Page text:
Echemandu ran for 70 yards and a
score. California's aggressive defense
can wreak havoc on opposing quarter-
backs. Just ask Illinois quarterback Jon
Beutjer, who is still having nightmares
about California linebacker Wendell
Hunter's nine tackles and three sacks.
Well-rested Southern Cal. showcased
a high-octane offense in its Sept. 13
game against Hawaii. True freshman
tailback tandem Reggie Bush and
LenDale White combined for 112 yards
and four touchdowns. Quarterback Matt
Leinart was efficient, completing 15-of-
21 passes. Star wide receiver Mike
Williams strikes fear into defenders and
will showcase his incredible combina-
tion of size and speed Saturday.
The Trojans will march confidently
into Memorial Stadium and steamroll
the overmatched Golden Bears. Howev-
er, don't underestimate the Echemandu
factor, or the impact of California's
swarming defense.
Southern Cal. 45, California 17
No. 10 OREGON (4-0) - 3:30 P.M.,
ESPN: As Michigan fans are painfully
aware, the 10th-ranked Oregon Ducks

are coming off of one of the biggest
wins in school history, a heart-stopping
31-27 victory over Michigan. Now the
Ducks have a new target, in No. 21
Washington State. The Cougars, fresh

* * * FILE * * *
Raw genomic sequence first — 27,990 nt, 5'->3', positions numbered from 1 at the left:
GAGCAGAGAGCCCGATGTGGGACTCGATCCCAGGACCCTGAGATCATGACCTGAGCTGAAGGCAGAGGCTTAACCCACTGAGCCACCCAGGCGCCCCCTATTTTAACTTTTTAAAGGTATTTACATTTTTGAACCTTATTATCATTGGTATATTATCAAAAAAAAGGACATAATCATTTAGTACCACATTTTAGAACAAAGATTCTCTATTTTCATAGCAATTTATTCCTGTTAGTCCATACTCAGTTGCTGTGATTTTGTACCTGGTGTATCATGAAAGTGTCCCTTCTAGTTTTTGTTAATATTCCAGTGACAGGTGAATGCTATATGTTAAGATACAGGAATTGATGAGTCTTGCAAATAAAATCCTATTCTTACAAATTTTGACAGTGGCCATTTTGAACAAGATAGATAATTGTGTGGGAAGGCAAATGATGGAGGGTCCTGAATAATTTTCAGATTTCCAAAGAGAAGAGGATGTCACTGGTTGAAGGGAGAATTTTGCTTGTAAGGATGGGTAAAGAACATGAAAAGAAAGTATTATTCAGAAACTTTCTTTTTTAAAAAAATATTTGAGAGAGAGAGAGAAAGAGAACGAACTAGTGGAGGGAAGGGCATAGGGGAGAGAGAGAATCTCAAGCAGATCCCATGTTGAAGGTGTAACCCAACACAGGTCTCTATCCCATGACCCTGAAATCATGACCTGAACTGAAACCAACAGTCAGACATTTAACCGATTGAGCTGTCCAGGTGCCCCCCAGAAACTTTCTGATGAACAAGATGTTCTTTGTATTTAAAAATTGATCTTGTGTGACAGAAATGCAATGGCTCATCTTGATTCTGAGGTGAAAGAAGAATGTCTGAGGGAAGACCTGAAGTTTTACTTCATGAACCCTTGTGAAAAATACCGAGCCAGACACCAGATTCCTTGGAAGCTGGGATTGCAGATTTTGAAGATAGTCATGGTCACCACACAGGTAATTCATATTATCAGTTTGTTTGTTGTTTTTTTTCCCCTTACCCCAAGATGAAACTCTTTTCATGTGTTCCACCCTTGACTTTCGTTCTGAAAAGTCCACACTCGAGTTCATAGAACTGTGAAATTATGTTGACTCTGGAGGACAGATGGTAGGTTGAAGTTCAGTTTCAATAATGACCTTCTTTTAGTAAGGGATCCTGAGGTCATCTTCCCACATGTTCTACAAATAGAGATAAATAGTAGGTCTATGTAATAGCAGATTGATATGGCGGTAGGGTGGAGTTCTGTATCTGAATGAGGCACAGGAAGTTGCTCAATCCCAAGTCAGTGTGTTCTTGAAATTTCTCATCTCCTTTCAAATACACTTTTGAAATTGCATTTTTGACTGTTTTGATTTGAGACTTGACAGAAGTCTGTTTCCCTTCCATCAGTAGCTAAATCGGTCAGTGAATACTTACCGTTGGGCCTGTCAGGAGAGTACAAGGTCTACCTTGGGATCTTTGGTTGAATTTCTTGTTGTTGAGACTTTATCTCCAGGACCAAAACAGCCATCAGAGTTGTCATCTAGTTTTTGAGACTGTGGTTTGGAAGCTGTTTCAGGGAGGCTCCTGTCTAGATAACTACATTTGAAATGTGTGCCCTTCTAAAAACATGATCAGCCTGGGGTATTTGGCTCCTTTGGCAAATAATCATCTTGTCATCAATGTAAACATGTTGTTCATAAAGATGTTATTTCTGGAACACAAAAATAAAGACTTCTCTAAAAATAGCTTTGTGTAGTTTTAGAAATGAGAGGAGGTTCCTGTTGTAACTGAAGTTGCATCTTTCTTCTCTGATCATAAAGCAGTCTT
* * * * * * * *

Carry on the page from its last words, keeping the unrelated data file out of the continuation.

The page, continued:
off a 23-13 win over New Mexico, are
hoping to end Oregon's hot streak.
Hosting their second straight ranked
team at the "Nut House," the Ducks are
poised to continue their improbable suc-
cess. The two-quarterback system
employed by coach Mike Bellotti has
worked wonders, and the Oregon run
defense has been rock solid. Despite its
lack of a superstar, Oregon's offensive
unit has been efficient and has avoided
mistakes. However, as Michigan proved
in last week's second half, Oregon's
major weakness lies in its pass defense.

Washington State has fully recovered
from its gut-wrenching opening-day
loss to Notre Dame, dismantling Col-
orado 47-26 last week. Washington
State's offense focuses on the passing
game, and expect quarterback Matt
Kegel to exploit the Ducks' shaky pass
defense. Junior Devard Darling is con-
sidered among the most talented wide-
outs in the country and is riding the
high of a 113-yard performance against
New Mexico.
This should be a close game with
offensive fireworks abound. But with
the way things have been going for Ore-
gon, expect the Ducks to pull out a late
victory. In this Pac-10 battle, two quar-
terbacks are better than one.
Oregon 48, Washington State 42




The Ducks are flying high after last weekend's upset of Michigan.